P: Postcards

A2Z-BADGE-0002015-LifeisGood-230_zps660c38a0P: Postcards

alligator nest frontToday, I’m sharing a snippet of postcard history from my ebook, Dear Arlie: Postcards to a Friend (1907-1913). Vintage postcards are such fun. I could spend a fortune on those in the antique stores I visit.

Postcard History

Postcards aren’t as old as the postal service, but they’ve still been around for a long time.

The earliest known postcard was mailed in London, in 1840. In the US, the first postcard was one that had advertising on it, postmarked December 1848.

alligator nest backPrior to 1898, the Post Office was the only entity allowed to print postcards. The Private Mailing Card Act, which Congress passed on May 19, 1898, allowed private companies to produce cards. They couldn’t be called ‘postcards’, they had to be called ‘souvenir cards’ or ‘Private Mailing Cards’. This changed on December 24, 1901, when legislation allowed private companies to use the word ‘postcard’.

These early cards did not have the divided back that we all recognize today. The back was for the postage and the mailing address only. Any correspondence had to be written on the front of the card. This changed on March 1, 1907, when the Post Office relaxed its regulations and allowed citizens to write on the address side of a postcard.

The earliest card in this set from Pauline to Arlie, is one of the ‘undivided back’ cards. Although it was mailed three months after the regulations changed (postmarked June 27, 1907), it was still mailed in the old manner of having correspondence on the front of the card and only the addressee on the back.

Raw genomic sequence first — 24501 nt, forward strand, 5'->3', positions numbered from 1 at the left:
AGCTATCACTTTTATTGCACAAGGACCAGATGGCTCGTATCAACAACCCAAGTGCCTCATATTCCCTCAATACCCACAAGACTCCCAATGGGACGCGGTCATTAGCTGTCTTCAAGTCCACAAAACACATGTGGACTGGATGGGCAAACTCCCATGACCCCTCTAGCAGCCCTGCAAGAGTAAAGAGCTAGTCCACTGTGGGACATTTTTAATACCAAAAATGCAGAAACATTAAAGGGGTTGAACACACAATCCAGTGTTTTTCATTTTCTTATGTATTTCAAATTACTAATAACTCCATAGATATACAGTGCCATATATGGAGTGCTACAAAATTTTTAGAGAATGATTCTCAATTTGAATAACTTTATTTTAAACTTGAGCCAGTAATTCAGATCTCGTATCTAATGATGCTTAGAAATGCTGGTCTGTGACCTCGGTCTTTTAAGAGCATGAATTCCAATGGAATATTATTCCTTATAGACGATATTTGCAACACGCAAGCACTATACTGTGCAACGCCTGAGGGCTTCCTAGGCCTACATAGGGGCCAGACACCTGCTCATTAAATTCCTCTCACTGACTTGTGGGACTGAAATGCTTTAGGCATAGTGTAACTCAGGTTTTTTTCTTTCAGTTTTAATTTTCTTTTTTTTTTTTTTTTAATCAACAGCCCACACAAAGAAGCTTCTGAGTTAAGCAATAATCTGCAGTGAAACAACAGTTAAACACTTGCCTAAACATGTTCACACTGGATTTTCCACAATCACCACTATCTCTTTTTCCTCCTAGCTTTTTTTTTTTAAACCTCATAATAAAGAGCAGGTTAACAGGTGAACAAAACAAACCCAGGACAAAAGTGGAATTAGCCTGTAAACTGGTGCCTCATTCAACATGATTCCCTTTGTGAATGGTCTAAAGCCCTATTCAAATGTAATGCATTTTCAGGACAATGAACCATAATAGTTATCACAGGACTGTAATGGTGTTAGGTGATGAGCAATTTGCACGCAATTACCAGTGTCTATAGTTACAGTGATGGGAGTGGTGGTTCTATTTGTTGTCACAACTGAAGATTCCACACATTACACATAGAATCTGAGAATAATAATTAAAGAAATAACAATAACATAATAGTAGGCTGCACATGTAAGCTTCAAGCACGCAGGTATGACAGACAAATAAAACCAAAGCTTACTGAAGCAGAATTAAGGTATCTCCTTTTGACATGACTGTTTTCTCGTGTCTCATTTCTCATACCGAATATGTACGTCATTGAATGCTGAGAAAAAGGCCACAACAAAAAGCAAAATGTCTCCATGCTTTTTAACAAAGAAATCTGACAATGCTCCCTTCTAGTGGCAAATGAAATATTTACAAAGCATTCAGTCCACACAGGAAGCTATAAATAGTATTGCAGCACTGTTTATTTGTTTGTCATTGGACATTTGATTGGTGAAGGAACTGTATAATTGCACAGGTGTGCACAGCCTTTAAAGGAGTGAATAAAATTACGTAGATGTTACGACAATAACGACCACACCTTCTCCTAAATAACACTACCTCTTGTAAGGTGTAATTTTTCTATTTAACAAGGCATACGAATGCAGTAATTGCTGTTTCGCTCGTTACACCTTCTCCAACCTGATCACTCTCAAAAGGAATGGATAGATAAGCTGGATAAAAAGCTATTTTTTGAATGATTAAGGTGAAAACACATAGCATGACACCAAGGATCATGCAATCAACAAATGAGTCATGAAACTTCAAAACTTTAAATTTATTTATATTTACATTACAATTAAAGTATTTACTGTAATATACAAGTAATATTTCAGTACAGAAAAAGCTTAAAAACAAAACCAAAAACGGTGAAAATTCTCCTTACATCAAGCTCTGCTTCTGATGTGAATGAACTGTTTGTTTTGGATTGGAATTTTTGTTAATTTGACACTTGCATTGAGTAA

Once the postcards had divided backs, they quickly gained in popularity, peaking in 1910 and dying down by 1915 when World War I interrupted the importation of German printed cards. In 1908, more than 677 million postcards were mailed. A good many of these now reside in various antique stores around the nation, laying in baskets and bins, waiting for someone to admire them and take a few home.

Postcards are still popular, mostly for the souvenir aspect. We take a vacation and send friends and family little mementos of our travels. Now, between telephones, email and texting cell phones, the day to day information we need to convey to one another goes a little quicker than the good old days method of dropping a penny postcard in the mail.

Dear Arlie_LKO cover


12 thoughts on “P: Postcards

  1. Trisha, as a pen paller l am a post card collector, when we go on trips, l buy myself a postcard and either write about that day and post it home to myself OR stick it in my journal, and ask my son to do the same, it’s a good way to get a mini journal snippet and a photo! I first did that in 2000 when I went on my first solo trip to America, I was writing postcards home to the children, so I wrote myself one and posted it too. I save them all.


    • THANK YOU!!
      I love vintage postcards. These are special because I grew up next door to Pauline. Of course, then, she was just one of the two ‘old spinsters’ next door. That’s why I loved finding these post cards of hers that I’d forgotten I had. It showed me a little piece of Pauline the young lady in a time from so long ago.
      I hope you enjoy the book.

      Liked by 1 person

  2. Postcards are a big hobby of mine. Every place that I visit I buy a pack of post cards from. Since Japan is still very much into the personal snail mail correspondence, they’re everywhere here. Postcards are sent out during the New Year to friends and relatives, like sending Christmas cards in the west. The more expensive New Years cards are actually a charity lottery. Half the proceeds do to a specific charity, and what’s left is divided between the retailer and the prize money. The cards have a serial number on the back and if your number is drawn, you’re a winner!

    Since I live so far from home, it’s a special joy for me to send cards to my friends and family every month, from all the cool places I visited and interesting things that I’ve seen.



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